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Comic actor Harvey Korman dies at 81

  • Story Highlights
  • "Carol Burnett Show" regular won Emmy awards, Golden Globe for work on series
  • Movies included "Blazing Saddles," "High Anxiety," "History of the World, Part 1"
  • Daughter: Actor was called "miracle man" because of strong will after surgeries
  • Director Mel Brooks: "He always made it real, always made it work," AP says
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LOS ANGELES, California (CNN) -- Comic actor Harvey Korman has died at 81, according to the UCLA Medical Center.

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Harvey Korman's death comes after complications from the rupture of an abdominal aortic aneurysm.

Korman died at the center four months after suffering complications from the rupture of an abdominal aortic aneurysm.

"It was a miracle in itself that he survived the incident at all. Everyone in the hospital referred to him as 'miracle man' because of his strong will and ability to bounce right back after several major operations," said Korman's daughter, Kate Korman. "Tragically, after such a hard-fought battle, he passed away."

Korman was a regular on "The Carol Burnett Show" from 1967 through 1978, for which he won Emmy awards in 1969, 1971, 1972 and 1974. He also won a Golden Globe for his work on the series.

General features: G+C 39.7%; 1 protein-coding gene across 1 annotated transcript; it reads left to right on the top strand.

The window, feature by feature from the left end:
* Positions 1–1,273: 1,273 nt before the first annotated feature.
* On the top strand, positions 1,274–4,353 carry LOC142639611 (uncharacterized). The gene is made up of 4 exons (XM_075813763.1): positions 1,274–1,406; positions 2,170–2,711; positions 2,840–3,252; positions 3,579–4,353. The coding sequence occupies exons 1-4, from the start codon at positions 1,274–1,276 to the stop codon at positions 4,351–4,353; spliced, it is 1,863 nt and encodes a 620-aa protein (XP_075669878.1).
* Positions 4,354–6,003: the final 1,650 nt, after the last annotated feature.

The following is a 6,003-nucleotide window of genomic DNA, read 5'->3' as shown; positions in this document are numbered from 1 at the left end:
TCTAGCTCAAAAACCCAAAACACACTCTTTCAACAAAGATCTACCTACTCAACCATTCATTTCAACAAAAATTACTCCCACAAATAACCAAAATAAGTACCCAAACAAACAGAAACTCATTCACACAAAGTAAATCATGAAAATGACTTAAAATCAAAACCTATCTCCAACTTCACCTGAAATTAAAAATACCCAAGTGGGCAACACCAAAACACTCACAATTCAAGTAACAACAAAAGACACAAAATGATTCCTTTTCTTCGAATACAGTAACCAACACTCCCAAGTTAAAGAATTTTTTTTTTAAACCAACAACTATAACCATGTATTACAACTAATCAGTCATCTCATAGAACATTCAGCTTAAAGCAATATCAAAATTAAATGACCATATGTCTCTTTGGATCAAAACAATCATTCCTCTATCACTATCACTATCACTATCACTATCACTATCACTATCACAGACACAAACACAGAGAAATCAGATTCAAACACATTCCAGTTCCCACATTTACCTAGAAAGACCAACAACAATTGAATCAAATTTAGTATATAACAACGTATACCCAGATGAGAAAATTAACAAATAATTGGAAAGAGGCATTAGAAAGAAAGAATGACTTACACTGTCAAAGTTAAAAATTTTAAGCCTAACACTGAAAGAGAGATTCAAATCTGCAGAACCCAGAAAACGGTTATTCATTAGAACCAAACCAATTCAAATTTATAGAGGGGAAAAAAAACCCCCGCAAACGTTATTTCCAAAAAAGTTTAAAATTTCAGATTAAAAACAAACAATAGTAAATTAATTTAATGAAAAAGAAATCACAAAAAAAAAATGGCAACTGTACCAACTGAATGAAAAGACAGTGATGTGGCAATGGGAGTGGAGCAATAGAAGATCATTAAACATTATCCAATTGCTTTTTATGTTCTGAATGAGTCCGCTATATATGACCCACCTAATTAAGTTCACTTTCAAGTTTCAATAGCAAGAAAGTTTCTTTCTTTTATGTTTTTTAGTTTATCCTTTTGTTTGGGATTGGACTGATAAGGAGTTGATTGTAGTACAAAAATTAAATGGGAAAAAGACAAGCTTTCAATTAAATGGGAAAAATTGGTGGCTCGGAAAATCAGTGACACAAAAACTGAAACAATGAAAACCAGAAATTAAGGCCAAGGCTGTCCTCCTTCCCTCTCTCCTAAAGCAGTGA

The lanky Korman also appeared in Mel Brooks' "Blazing Saddles" (as the sneering Hedley Lamarr), "High Anxiety" and "History of the World, Part 1."

He starred in his own short-lived situation comedy, "The Harvey Korman Show," in 1978, in which he portrayed Harvey Kavanaugh opposite Christine Lahti, who played his wife, Maggie.

He made dozens of appearances in other television shows and movies during his lengthy show-business career, including providing voices for several animated productions. Among those was The Great Gazoo, a helmeted space man who appeared in some episodes of "The Flintstones."

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Angie Horejsi, an assistant to Burnett, told The Associated Press that Burnett was devastated by Korman's death: "She loved Harvey very much," Horejsi said.

The AP also reported that Brooks described Korman as a "dazzling" comic talent.

"You could get rock-solid comedy out of him. He could lift the material. He always made it real, always made it work, always believed in characters he was doing," he said, according to AP.

Korman was born in Chicago, Illinois. His first marriage, to Donna Ehlert in 1960, ended in divorce in 1974. He married Deborah Fritze in 1982. Both marriages produced two children.

Korman landed some sketch work on "The Red Skelton Show" in 1961, followed by a four-year stint on "The Danny Kaye Show," which led to his joining Carol Burnett in 1967.

In addition to his wife and daughter, Korman is survived by three other adult children -- Laura, Maria and Chris -- and three grandchildren.

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